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The Doors – Strange Days (1968)


Following the success of their self titled debut, The Doors quickly followed up and continued the momentum with “Strange Days”. Finding material for the album wasn’t difficult as the band had built up a large catalogue of songs from their live shows, and under the expert hand of Producer Paul Rothchild almost reproduced the quality of the predecessor. That said, although “Strange Days” isn’t as memorable as “The Doors”, it’s still a top notch album with typical Doors classics such as “People Are Strange” and “Love Me Two Times”.
Musically “Strange Days” continues the Psychedelic Pop, Rock tinged with Blues and occasional extravagant Arty exploration that would make them one of the foremost American bands of the decade. Lyrically, Morrison further explores his idiosyncratic eccentricities and his inner loneliness through the excellent explosive opener “Strange Days” and the breathtakingly hooky “People Are Strange”. The ballads are good too, particularly the haunting “You’re Lost Little Girl”, which builds around an eerie verse and rousing chorus all topped by Morrisons’ commanding Baritone. Guitarist Robbie Krieger and Keyboardist Ray Manzerek fill their blues boots on the catchy Honky Tonk of “Love Me Two Times” and although the 11 minute intensity of the closer “When The Music’s Over” never matches “The End” from their debut, it still sits comfortably within this collection. Avoid the outlandish “Horse Latitudes” as the one song from the album where the egocentric Morrison pushes the boundary of decent listening past discerning musical pleasure and into fantasy bombastic drivel.
“Strange Days” is wholly original, tempestuously brilliant at times and deserves your full attention.

The Clash – The Clash (1979)


North America’s introduction to “The Last Gang In Town” would come via this pseudo compilation of selected cuts from the bands’ 1977 self titled debut and a clutch of their early singles which didn’t make it to album. The LP I’m reviewing is the Canadian version which has the rare Blue background, whereas the U.S version has the same Green background of the original. The track listing is the same on both LP’s. By 1979, North America was gripped by Punk and desperate for music from the fore fathers of the genre. Oddly, at that time, Punk had burnt out in the U.K., so the fans were pulling music from a bygone era. It didn’t matter that the band were now a stadium Rock act. What North American fans wanted was the roots behind the massive musical and cultural changes that had taken place in the U.K., and The Clash represented the sheer unadulterated Punk revolution. So they threw their REO Speedwagon and Styx LP’s in the gutter and adopted the Safety Pin, Mohawk and Destroy T-shirt.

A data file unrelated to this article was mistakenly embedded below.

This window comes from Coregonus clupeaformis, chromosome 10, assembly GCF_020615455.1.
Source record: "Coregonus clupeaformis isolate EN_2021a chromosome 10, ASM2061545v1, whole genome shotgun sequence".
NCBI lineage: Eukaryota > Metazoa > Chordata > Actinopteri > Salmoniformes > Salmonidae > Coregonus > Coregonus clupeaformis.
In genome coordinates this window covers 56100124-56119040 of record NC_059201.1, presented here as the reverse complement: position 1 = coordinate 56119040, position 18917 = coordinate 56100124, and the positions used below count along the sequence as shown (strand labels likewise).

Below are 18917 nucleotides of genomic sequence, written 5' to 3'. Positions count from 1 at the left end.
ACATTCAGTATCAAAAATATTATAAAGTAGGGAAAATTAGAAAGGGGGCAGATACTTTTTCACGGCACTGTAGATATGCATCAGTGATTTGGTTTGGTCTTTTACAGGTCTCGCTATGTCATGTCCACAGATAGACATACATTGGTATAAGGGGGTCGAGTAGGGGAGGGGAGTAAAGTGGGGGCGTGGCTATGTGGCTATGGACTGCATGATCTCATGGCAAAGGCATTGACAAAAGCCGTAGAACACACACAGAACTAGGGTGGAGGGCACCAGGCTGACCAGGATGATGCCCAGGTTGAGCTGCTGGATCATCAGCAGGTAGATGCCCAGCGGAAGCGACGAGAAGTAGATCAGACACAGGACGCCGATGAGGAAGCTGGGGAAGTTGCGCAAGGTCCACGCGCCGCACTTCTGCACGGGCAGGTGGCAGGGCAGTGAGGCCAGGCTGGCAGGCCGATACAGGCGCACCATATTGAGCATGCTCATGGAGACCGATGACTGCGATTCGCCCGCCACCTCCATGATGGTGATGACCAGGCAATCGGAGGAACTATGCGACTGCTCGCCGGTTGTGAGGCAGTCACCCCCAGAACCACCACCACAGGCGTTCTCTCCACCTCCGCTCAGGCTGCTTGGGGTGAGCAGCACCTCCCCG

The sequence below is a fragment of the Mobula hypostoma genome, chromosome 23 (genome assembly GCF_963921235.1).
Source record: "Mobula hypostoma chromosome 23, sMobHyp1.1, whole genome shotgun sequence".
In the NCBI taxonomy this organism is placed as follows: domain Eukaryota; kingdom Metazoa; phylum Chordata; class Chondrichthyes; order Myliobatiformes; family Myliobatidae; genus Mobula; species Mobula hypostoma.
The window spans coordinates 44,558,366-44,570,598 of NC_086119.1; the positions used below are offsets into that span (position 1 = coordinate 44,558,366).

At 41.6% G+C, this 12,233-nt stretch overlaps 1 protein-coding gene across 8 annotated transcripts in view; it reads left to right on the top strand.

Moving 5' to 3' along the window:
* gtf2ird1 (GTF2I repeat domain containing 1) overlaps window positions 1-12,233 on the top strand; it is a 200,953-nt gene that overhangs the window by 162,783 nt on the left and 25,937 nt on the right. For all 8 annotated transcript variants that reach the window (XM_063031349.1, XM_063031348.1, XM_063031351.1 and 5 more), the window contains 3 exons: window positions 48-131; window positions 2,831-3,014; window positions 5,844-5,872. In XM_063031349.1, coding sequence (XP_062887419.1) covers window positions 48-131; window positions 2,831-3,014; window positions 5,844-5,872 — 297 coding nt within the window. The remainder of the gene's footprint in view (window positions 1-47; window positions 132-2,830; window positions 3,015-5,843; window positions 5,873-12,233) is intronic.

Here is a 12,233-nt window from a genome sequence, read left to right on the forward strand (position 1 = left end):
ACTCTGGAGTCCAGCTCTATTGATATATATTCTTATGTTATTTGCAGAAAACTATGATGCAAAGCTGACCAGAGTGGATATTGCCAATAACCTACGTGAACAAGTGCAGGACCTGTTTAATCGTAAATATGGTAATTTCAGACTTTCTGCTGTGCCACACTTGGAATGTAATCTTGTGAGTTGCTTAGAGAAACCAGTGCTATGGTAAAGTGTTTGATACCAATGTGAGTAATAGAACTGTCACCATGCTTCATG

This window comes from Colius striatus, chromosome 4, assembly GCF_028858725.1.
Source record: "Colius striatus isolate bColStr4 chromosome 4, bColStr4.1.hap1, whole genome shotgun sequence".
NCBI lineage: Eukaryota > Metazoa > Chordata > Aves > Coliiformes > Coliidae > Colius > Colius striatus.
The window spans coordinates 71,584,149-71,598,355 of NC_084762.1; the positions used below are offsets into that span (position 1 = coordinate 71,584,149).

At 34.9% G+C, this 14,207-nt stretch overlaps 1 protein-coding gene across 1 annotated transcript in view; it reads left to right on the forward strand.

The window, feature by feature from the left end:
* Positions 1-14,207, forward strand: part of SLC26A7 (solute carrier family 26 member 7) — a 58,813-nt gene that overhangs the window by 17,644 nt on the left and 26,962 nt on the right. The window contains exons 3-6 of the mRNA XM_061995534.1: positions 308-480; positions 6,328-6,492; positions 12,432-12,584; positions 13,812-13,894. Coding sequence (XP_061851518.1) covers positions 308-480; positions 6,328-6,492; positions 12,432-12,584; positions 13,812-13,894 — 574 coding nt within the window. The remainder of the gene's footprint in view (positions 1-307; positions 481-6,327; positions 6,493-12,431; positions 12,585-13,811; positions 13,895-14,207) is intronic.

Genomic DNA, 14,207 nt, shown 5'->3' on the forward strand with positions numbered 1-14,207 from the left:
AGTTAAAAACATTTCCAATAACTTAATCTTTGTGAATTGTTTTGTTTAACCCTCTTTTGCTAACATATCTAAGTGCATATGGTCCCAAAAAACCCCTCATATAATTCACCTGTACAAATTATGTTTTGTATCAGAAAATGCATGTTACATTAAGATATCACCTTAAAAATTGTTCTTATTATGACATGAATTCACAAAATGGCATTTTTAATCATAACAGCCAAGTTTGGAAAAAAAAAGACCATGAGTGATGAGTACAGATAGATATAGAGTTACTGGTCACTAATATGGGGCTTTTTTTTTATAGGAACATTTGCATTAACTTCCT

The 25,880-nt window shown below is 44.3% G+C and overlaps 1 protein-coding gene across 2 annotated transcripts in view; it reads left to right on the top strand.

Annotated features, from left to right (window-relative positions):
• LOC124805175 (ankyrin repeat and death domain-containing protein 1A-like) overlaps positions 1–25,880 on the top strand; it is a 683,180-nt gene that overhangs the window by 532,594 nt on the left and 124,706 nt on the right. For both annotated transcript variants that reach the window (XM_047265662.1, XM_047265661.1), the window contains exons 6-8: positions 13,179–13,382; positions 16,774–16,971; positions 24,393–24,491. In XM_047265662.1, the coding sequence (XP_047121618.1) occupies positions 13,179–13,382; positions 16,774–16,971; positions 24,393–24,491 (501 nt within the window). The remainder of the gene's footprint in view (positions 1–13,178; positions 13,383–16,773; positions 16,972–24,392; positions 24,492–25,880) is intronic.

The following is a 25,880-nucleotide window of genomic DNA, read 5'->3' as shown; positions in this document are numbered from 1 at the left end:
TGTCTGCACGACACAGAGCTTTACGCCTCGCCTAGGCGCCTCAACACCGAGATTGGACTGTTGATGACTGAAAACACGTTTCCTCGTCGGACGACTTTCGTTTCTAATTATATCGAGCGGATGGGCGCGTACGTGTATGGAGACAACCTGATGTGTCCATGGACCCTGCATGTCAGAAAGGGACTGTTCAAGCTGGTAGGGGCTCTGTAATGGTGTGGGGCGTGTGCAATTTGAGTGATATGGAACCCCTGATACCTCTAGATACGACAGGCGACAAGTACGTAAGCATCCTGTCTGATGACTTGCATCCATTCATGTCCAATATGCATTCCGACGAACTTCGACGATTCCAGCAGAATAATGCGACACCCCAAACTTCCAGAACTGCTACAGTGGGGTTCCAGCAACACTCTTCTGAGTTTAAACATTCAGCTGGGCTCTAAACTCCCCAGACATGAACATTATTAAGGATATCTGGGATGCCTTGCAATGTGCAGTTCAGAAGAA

As a stand alone album “The Clash” is unique in many ways. Firstly, it’s badly produced and recorded. The tinny drums, thin Bass, and muddied Guitars quite frankly sound amateurish. Joe Strummers’ vocals are far from perfect, he slurs, and grunts like a Neanderthal football boot boy, bleating out words that convey a message of passionate despondence. What is so immeasurably endearing about the album is the passion of it all. They rage and rant about their lives, the disassociated teenage angst, misunderstood by years of dereliction of inspiration and aspiration, working class wanderers in the faceless, empty concrete jungle they call home. Their only route out is through Rock & Roll, the original “Garage Band” as conveyed perfectly on the closing track. The message doesn’t just come through the lyrics either, and they play their instruments with the vigour of a group of men teetering on the edge of furious meltdown. They steal Riffs, they play hard, but at no stage does one ever feel that the charging rhythms and relentless Rock Guitar breaks are staged. They seriously believe in what the message is, and whatever they have to do to make the world listen, they’ll scream it out.

Every song is a killer for one reason or another. They cross reggae boundaries confidently with Junior Murvin’s “Police And Thieves” and the outstanding “White Man In Hammersmith Palais”. They inadvertently nod to The Who with the Rifferama based anthems “Clash City Rockers” and “Jail Guitar Doors”. “Career Opportunities”, “London’s Burning”, and “White Riot” blurt out the political tensions they felt no-one was confronting. Their Hard Rock is sonically invigorating and you only have to play the first ten seconds of “I Fought The Law” or “Janie Jones” to realize that this is something that is sonically revolutionary. This reviewer struggles to pick out favourites, primarily because the songs are all so powerfully individual, but if you were to tie me down to a pick, the one I’d take with me would be the brilliant “Complete Control”. When Strummer shouts out “I don’t judge you, why do you judge me ?” he’s speaking for a generation.

The Clash remain England’s most precious musical talent, and this album reminds everybody why.